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Re: Congruence involving binomial coefficients
Posted:
Feb 24, 2013 6:50 AM


redmond wrote: > >A colleague asked me if the following was true and I can't seem >to give him an answer. Any help would be appreciated. He has a >fair amount of numerical evidence, but just be a victim of the >law of small numbers. > >Let q be an odd prime such that n = 2q + 1 is also a prime. Let >g be an even integer in the interval [2, q + 1]. Finally, let > >F(n, g) = [C(n, g)  nC(q, g/2)]/2n, > >where C(k, j) is the usual binomial coefficient k!/[j!(kj)!]. > >The conjecture is > >F(n, g) = 1 (mod q) if g = q + 1 and = 0 (mod q) if not. > >Thanks in advance,
Yes, the conjecture is true.
For now, I'll just give an outline of the proof.
For readability, I use the letter k instead of g (since g is visually too close to q).
 (1) Definitions
If n is an odd positive integer and k is an even integer with 2 <= k <= n1 then, letting q = (n1)/2, define functions A(n,k) and F(n,k) by
A(n,k) = C(n,k)  n*(C(q,k/2))
F(n,k) = A(n,k)/(2n)
 (2) lemma
If n is an odd positive integer then, letting q = (n1)/2, C(n,k) = C(q,k/2) mod 2 for all even integers k with 2 <= k <= n1.
Proof outline:
Simplify the ratio C(n,k)/C(q,k/2), cancelling common factors and verify that all remaining factors of numerator and denominator are odd.
 (3) corollary
If n is an odd positive integer and k is an even integer with 2 <= k <= n1, then A(n,k) is even.
Proof:
Immediate from lemma (2) and the definition of A(n,k).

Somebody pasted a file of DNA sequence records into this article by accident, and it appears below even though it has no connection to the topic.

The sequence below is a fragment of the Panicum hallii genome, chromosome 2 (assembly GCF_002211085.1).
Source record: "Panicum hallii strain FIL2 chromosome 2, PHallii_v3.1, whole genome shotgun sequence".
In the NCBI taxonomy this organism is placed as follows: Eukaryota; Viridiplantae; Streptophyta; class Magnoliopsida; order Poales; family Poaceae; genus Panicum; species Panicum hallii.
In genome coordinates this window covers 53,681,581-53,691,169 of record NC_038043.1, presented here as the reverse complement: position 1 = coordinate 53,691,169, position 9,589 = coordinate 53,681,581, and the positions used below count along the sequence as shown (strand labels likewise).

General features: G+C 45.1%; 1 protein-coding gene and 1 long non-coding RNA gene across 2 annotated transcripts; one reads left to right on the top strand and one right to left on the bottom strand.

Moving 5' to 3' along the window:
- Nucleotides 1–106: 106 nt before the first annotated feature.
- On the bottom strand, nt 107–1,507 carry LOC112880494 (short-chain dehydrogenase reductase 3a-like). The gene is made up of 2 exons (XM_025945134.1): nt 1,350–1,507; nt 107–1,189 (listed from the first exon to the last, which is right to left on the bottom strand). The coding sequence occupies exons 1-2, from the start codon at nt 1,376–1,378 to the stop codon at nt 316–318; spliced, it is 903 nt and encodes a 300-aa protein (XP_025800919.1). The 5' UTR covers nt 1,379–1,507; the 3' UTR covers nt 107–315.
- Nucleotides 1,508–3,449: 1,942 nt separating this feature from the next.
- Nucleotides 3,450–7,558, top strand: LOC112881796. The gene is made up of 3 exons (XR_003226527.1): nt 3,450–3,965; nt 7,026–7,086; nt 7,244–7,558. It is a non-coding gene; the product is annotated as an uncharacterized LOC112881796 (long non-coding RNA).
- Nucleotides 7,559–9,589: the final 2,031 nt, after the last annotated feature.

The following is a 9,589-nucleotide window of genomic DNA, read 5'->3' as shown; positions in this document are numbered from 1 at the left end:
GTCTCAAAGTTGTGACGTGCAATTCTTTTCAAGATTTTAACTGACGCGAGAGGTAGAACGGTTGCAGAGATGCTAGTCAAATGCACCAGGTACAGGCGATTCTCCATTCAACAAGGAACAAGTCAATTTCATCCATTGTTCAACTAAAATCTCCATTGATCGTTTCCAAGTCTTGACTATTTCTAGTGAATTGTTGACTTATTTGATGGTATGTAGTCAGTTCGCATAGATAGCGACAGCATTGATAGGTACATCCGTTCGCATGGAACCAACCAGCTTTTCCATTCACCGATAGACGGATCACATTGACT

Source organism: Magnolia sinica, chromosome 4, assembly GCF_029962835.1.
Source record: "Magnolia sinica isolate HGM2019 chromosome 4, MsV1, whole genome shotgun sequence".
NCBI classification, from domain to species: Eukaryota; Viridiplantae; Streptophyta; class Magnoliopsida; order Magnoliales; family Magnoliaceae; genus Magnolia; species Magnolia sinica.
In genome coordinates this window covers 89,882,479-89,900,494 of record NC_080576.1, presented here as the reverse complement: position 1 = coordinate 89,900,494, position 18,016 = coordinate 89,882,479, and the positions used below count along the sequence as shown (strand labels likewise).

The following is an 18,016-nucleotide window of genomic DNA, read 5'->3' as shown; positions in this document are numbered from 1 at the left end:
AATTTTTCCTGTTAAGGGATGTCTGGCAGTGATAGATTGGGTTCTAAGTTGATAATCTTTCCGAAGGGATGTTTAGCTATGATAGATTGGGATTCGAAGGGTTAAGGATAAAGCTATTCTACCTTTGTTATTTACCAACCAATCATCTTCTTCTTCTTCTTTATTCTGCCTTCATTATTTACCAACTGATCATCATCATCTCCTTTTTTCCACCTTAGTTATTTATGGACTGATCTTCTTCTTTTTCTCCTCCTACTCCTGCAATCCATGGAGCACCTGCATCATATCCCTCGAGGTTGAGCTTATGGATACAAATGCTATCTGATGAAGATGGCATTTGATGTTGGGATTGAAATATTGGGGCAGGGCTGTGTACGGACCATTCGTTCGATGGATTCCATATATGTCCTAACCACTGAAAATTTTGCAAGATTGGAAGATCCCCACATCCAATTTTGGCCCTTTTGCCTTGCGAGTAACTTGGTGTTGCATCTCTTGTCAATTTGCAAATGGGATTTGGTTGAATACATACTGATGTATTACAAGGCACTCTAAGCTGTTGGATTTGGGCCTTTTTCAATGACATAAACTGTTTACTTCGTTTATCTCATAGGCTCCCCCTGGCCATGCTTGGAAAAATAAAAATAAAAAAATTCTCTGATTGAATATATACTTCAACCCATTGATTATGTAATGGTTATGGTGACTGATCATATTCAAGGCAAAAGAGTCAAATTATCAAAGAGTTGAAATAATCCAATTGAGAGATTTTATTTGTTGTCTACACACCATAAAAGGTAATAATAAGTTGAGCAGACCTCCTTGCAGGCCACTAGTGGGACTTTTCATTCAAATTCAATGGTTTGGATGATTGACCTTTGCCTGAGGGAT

(4) lemma
If n is prime and k is an integer with 1 <= k <= n1, then C(n,k) is a multiple of n.
Proof:
C(n,k) = (n!)/(k!(nk)!). The numerator is clearly a multiple of n, but since n is prime and 1 <= k <= n1, it follows that the denominator is not a multiple of n. But C(n,k) is an integer, hence it must be a multiple of n.
 (5) corollary
If n is an odd prime and k is an even integer with 2 <= k <= n1, then A(n,k) is a multiple of 2n.
Proof:
By lemma (4) and the definition of A(n,k), it follows that A(n,k) is a multiple of n. By corollary (3), A(n,k) is even, hence, since n is odd, A(n,k) is a multiple of 2n.
 (6) corollary
If n is an odd prime and k is an even integer with 2 <= k <= n1, then F(n,k) is an integer.
Proof:
Immeadiate from lemma (5) and the definition of F(n,k).
 (7) lemma
If n is an odd prime such that q = (n1)/2 is also an odd prime, then A(n,q+1) = 2 mod q.
Proof outline:
A(n,q+1) = C(2q+1,q+1)  n*C(q,(q+1)/2)
Since q is an odd prime, C(q,(q+1)/2) = 0 mod q, so
A(n,q+1) = C(2q+1,q+1) mod q.
Expanding C(2q+1,q+1) we get
C(2q+1,q+1)
= C(2q+1,q)
= ((2q+1)(2q)(2q1) ... (q+2))/q!
= ((2*(2q+1))*(2q1) ... (q+2)))/(q1)!
Noting that
q+2 = 2 mod q q+3 = 3 mod q ... 2q1 = (q1) mod q
all terms cancel mod q except for the factor 2.
 (8) corollary
If n is an odd prime such that q = (n1)/2 is also an odd prime, then F(n,q+1) = 1 mod q.
Proof:
Immediate from lemma (7) and the definition of F(n,k).
 (9) lemma
If n is an odd positive integer such that q = (n1)/2 is an odd prime, then A(n,k) = 0 mod q for all even integers k with 2 <= k <= q1.
Proof outline:
The verification for k = 2 is immediate. Proceeding by induction on k, assume k is even with 2 < k <= q1 and simplify the difference A(n,k)  A(n,k2). It's not hard to show (not hard but a little tedious) that, assuming 2 < k <= q1, the difference is congruent to 0 mod q, hence the truth of the lemma follows from its truth for k=2.
 (10) corollary
If n is an odd prime such that q = (n1)/2 is also an odd prime, then F(n,k) = 0 mod q for all even integers k with 2 <= k <= q1.
Proof:
Immediate from lemma (9) together with corollary (6) and the definition of F(n,k).
 (11) conclusion
The conjecture is true.

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